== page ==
India in dire need to press ahead with critical economic reforms
There is no gainsaying the fact that India's economy needs an overhaul after sputtering over haywire prices. Whoever forms the government in 2014 will have to make unpopular choices that will revive the economy.comment Updated: Dec 10, 2013 22:40 IST
India's equity and currency markets have given a rousing welcome to the assembly election results with 30-hare benchmark BSE Sensex vaulting to a new high.
The assembly poll results in which the BJP returned with an absolute majority in three states — Madhya Pradesh, Rajasthan and Chhattisgarh — and as the single largest party in Delhi, have triggered hopes that stable governments in key states could be a precursor of a steady regime at the Centre after the 2014 Lok Sabha elections.
Market participants believe that a stable regime at the Centre that enjoys a comfortable majority will allow the government to focus more on reforms, vital to spin jobs and multiply income, rather than on political risk management and appeasing restive alliance partners.
There is no gainsaying the fact that India's economy needs an overhaul after sputtering over haywire prices. Stubbornly high food prices have been emblematic of India's inflation woes, as the price of onions, along with most vegetables, have quadrupled ahead of a general election.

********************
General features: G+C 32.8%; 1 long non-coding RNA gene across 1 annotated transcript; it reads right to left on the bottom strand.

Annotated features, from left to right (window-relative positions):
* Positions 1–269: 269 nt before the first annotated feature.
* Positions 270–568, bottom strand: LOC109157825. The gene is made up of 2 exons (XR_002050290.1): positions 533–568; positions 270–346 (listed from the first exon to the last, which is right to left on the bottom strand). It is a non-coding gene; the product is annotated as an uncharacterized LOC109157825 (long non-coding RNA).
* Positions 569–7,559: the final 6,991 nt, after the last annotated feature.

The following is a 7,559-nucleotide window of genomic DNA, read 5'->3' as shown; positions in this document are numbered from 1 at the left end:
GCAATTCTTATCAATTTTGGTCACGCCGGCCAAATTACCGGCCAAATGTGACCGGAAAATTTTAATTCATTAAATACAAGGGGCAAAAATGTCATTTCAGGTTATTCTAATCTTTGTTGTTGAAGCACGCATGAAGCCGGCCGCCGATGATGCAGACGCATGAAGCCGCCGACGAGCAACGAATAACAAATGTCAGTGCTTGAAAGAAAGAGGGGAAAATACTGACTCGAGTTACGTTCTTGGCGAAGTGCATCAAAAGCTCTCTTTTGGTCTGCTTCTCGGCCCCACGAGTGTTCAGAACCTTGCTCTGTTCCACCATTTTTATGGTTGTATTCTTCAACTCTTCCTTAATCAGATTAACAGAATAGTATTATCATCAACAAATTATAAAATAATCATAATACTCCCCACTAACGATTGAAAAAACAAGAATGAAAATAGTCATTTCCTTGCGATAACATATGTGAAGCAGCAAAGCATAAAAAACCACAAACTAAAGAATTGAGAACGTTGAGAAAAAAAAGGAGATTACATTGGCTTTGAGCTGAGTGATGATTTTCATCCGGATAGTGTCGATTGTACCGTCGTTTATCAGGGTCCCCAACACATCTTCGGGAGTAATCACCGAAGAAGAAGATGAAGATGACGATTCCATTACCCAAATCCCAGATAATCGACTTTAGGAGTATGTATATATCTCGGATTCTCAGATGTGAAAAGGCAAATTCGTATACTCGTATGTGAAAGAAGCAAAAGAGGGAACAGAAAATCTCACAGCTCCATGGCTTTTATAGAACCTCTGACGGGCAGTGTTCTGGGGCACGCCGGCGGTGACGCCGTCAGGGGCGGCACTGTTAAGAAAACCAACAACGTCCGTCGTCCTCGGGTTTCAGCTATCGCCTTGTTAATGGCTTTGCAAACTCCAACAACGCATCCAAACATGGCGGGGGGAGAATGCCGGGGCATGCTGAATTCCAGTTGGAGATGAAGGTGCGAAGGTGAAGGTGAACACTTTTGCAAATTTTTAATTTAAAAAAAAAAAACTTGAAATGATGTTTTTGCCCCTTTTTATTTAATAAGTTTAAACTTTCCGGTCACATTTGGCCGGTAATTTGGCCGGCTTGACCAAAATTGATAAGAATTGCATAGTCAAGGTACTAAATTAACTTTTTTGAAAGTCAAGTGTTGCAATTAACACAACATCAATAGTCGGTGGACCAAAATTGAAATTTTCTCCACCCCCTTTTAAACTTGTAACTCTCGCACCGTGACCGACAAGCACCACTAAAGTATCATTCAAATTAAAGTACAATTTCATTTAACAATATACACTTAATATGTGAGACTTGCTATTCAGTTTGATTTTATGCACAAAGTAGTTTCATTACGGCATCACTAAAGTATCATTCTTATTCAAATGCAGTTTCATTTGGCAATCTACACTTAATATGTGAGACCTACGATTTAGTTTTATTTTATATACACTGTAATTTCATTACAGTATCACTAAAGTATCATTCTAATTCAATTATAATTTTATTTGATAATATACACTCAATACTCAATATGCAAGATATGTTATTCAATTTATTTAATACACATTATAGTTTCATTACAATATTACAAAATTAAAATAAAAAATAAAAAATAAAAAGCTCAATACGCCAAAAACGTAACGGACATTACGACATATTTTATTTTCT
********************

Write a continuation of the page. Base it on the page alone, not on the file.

India's wholesale inflation has breached 7% and retail inflation has touched double-digits at 10%, as consumers continue to battle a sticky spell of high prices, deepening problems for a government trying to push growth in an election year.
It is vital for the government to press ahead with critical reforms, some of which need to be voted into law by Parliament. Hiking the FDI ceiling to 49% from the current 26% in India's rapidly growing private insurance sector is more about reversing the slowdown in India's economy, and less about allowing foreign investors access to household savings.
India is in dire need of resources to fund its infrastructure needs. Likewise, a contemporary Direct Tax Code and stitching together a common national market by rolling out a Goods and Services Tax are ideas whose time has long come.
Investment decisions are well thought-out and predicated on a variety of factors, including global perceptions about the destination country. Importantly, we cannot lose sight of the fact that India will be competing with other emerging nations to attract from the same pool of dollars. Whoever forms the government in 2014 must have the stomach for unpopular choices to revive the economy and provide clean governance.
The burden of expectation on economic reforms is too heavy to ignore.